Control Signal Table
If TB − TA < TMax-Diff and if TA < TMTV and if TB < TMTV, then
If TB − TA < TMax-Diff, then heater ON, but if
TA > TA-MTV then heater OFF (limit control)
TB > TB-MTV then heater OFF (limit control)
Additionally, the control system can be configured with programmable logic units and other binary control elements (AND, OR and other types of binary gate or logic sub-systems).
KW=(1/3160)(VEL)(TempDownStream−TempUpStream) Eq. A
With respect to equation C, persons of ordinary skill in the art have knowledge of the type of function f (SA, SP1) which is utilized to determine the air velocity. Since passive sensor 112 is proximate active sensor SA 114, and since the output of the passive sensor 112 compensates for ambient temperature in duct 30, the radiant heat component from the velocity formula VEL is compensated. In other words, the radiant heat striking passive sensor 112 is identical to the radiant heat striking active sensor SA 114 because both sensors are located a distance d2 away from heat elements 20, 22. Controller 116, with respect to equation A, senses the temperature upstream and the temperature downstream essentially using passive sensors 110, 112. In order to determine which is the downstream temperature, controller 116 may be programmed to determine whether the ambient temperature is lower at region A (near passive sensor 110) as compared with region B (near passive sensor 112). Therefore, controller 116 can determine whether air flow occurs (i) from position A to position B and designate or assign passive sensor 110 the upstream and passive sensor 112 the downstream sensor; or (ii) from region B to region A (right to left in
With respect to control equations A, B, G and H, the output of the control formula is limited such that the resultant (KW, typically kilowatts per square foot) from these equations is no greater than a predetermined set maximum value normally determined by a design engineer. This maximum value is based upon expected lowest upstream temperatures and duct air velocity and duct size (cross-sectional, typically) and expected downstream temperatures and represents the maximum safe level to run the heater. Equation A generates an ON signal when the resultant KW is less than a predetermined value and wherein the resultant is based upon the temperature differential and air velocity. The control system in equation B uses a fixed or preset value (a predetermined value) for the downstream temperature (TempDownFixed) thereby eliminating the necessity to measure the downstream temperature. This control algorithm is operable because the control system turns ON the heater (via the pulse modulation circuit) when the resultant power KW is less than a predetermined critical value. Below the critical value, the controller 116 activates ON electric heaters 20, 22 (through intermediate control sub-system of the pulse width modulator). Therefore, if controller 116 “fixes” the downstream temperature at a maximum amount (TempDownFixed), this fixed value limits the resultant KW of Equation B to a maximum amount, and this control algorithm effectively establishes an upper maximum limit for the temperature differential (TempDownFixed−TempUpStream) based upon the upstream temperature. However, there is no lower limit to the upstream temperature (TempUpStream). Further, when the upstream temperature is negative (the equations herein utilize temperature in Fahrenheit F), the difference between the downstream temperature and the upstream temperature is simply a greater value (for example, if TempUpStream is −10 degrees, and TempDownFixed is 40 degrees, the differential is “50,” however if the TempUpStream is +10, the differential is “30”). This greater value (a negative TempUpStream) causes the resultant of the control equations (equation A, B, G and H) to be greater. However, the resultant KW of the control equations is subject to a maximum value (a predetermined value) which is based upon design parameters of delta T and air or cross-sectional size of duct and air velocity. The constant in equations A, B, G and H is based, at least in part, on the conversion factor 1 KW=3412 BTUs/HR. Therefore, the control algorithms could be modified for other units of power, heat or energy.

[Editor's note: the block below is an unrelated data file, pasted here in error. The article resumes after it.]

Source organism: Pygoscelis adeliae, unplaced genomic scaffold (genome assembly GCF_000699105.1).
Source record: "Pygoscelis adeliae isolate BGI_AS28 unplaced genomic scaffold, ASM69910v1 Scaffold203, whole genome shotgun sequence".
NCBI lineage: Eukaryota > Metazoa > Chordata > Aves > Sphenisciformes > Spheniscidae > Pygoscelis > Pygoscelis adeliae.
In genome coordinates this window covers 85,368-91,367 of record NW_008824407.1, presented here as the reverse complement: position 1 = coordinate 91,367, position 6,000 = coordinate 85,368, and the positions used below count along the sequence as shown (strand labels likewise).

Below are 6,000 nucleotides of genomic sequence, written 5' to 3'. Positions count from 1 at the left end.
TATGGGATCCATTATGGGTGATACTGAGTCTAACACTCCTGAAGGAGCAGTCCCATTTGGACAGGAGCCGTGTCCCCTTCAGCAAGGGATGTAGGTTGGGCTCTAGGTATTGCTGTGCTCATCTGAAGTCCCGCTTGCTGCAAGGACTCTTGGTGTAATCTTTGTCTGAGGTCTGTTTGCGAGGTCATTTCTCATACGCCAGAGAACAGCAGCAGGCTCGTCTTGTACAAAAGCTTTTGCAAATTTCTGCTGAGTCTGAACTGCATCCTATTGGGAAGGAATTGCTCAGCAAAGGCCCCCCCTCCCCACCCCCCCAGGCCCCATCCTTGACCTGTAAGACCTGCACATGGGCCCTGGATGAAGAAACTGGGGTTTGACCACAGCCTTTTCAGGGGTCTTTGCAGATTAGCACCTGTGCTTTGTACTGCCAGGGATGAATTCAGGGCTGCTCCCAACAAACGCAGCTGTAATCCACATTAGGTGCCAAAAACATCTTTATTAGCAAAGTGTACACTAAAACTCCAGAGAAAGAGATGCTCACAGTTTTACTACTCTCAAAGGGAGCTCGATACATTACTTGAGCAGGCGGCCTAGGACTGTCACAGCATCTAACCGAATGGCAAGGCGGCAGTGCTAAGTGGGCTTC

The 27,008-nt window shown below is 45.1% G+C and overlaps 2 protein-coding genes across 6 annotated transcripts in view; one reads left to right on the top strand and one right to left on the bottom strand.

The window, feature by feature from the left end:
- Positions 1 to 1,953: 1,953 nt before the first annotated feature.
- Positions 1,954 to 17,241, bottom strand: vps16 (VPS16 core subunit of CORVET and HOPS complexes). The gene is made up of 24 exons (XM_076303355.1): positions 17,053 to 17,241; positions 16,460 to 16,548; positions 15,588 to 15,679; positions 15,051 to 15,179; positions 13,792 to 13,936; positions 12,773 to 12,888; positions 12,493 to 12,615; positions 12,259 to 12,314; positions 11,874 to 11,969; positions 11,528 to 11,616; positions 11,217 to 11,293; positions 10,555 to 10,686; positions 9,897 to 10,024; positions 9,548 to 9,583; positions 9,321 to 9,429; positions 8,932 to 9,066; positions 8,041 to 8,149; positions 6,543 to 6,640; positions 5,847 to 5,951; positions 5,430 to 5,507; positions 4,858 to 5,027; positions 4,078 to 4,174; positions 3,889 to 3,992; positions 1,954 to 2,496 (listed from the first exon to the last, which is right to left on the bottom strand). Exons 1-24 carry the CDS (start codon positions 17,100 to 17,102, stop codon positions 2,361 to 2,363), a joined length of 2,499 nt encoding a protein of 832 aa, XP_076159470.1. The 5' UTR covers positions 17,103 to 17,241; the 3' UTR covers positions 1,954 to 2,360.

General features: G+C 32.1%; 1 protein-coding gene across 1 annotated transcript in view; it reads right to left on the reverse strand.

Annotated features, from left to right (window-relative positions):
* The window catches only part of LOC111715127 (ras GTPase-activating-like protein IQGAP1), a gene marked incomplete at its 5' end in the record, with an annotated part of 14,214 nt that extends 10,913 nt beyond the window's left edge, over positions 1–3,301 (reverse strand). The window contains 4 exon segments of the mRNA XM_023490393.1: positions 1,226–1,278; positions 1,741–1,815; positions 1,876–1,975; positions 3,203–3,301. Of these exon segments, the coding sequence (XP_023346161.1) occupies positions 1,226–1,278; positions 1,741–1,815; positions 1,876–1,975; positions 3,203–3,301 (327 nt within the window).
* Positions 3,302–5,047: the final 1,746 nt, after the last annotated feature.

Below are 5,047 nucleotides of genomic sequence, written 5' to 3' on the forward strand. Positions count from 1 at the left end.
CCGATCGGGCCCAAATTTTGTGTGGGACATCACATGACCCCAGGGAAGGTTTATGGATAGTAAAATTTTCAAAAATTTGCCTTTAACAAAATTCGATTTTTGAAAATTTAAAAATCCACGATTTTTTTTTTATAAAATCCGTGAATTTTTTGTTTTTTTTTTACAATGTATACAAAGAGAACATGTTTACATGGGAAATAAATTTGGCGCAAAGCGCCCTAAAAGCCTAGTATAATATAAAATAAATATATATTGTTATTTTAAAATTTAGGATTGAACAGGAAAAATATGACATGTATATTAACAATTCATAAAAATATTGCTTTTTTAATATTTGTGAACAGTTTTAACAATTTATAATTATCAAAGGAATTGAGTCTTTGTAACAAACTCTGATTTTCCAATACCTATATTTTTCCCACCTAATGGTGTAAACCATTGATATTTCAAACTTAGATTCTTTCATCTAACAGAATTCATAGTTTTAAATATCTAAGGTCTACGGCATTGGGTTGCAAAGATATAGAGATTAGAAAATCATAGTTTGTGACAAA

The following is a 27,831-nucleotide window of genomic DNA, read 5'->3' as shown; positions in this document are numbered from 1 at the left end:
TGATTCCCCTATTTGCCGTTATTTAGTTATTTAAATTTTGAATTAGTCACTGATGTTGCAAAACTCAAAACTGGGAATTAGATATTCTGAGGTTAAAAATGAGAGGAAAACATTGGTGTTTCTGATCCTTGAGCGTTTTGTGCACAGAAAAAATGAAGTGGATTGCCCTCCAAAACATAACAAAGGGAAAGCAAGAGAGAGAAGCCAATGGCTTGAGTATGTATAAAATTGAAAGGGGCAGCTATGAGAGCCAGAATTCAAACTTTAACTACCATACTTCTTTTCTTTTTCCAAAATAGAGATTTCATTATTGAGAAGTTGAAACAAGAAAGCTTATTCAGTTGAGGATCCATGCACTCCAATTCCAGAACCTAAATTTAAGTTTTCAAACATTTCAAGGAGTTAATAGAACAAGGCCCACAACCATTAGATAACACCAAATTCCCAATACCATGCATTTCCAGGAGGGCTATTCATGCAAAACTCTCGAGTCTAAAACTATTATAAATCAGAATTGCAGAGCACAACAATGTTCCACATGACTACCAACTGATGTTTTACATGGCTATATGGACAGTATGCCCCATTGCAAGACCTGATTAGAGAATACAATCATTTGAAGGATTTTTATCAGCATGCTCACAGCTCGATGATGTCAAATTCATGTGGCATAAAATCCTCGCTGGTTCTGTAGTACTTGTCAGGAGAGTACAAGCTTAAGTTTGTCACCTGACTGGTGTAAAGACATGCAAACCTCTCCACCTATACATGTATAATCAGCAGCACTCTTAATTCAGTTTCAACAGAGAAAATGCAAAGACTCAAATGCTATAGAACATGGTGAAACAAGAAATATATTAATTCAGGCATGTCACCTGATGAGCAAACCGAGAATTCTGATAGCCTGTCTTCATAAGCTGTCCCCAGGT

The controller also is programmed to include a calculation based upon the square footage (cross-section) of duct 30 as a preset point or number (a predetermined value). The controller will compute the maximum KW per square foot under various conditions of air velocity and ambient temperature in the duct based up the equations. The ambient temperature is generally obtained by the upstream sensor. If the calculated KW per square foot from control equations is smaller than the preset KW per square foot (the maximum KW for the HVAC system), then the controller 116 sends a signal to the power relays (in one embodiment, solid state relays or SSRs) to increase or decrease the output to heaters 20, 22 as per the following equation: kilowatt per square foot calculated by the control equations divided by preset kilowatt per square foot maximum equals a percentage of maximum output. The percentage of maximum output signal is used to drive the SSRs and turn ON the heaters (via the pulse width modulators).
The objective of the control equations is to modulate electric heaters 20, 22 by using inputs of air velocity and ambient temperature and the maximum allowed temperature downstream of the heater. The thermal anemometer, compensated by the passive sensor 112 proximal thereto, can be located downstream or upstream of electric heaters 20, 22. Preferably, but not necessarily, passive sensor 110 is the same distance d1 as passive sensor 112, distance d2 from electric heaters 20, 22. However, as discussed below in conjunction with Equations F, G and H, the radiant heat component or factor can be compensated prior to obtaining the differential temperature from the measured temperature.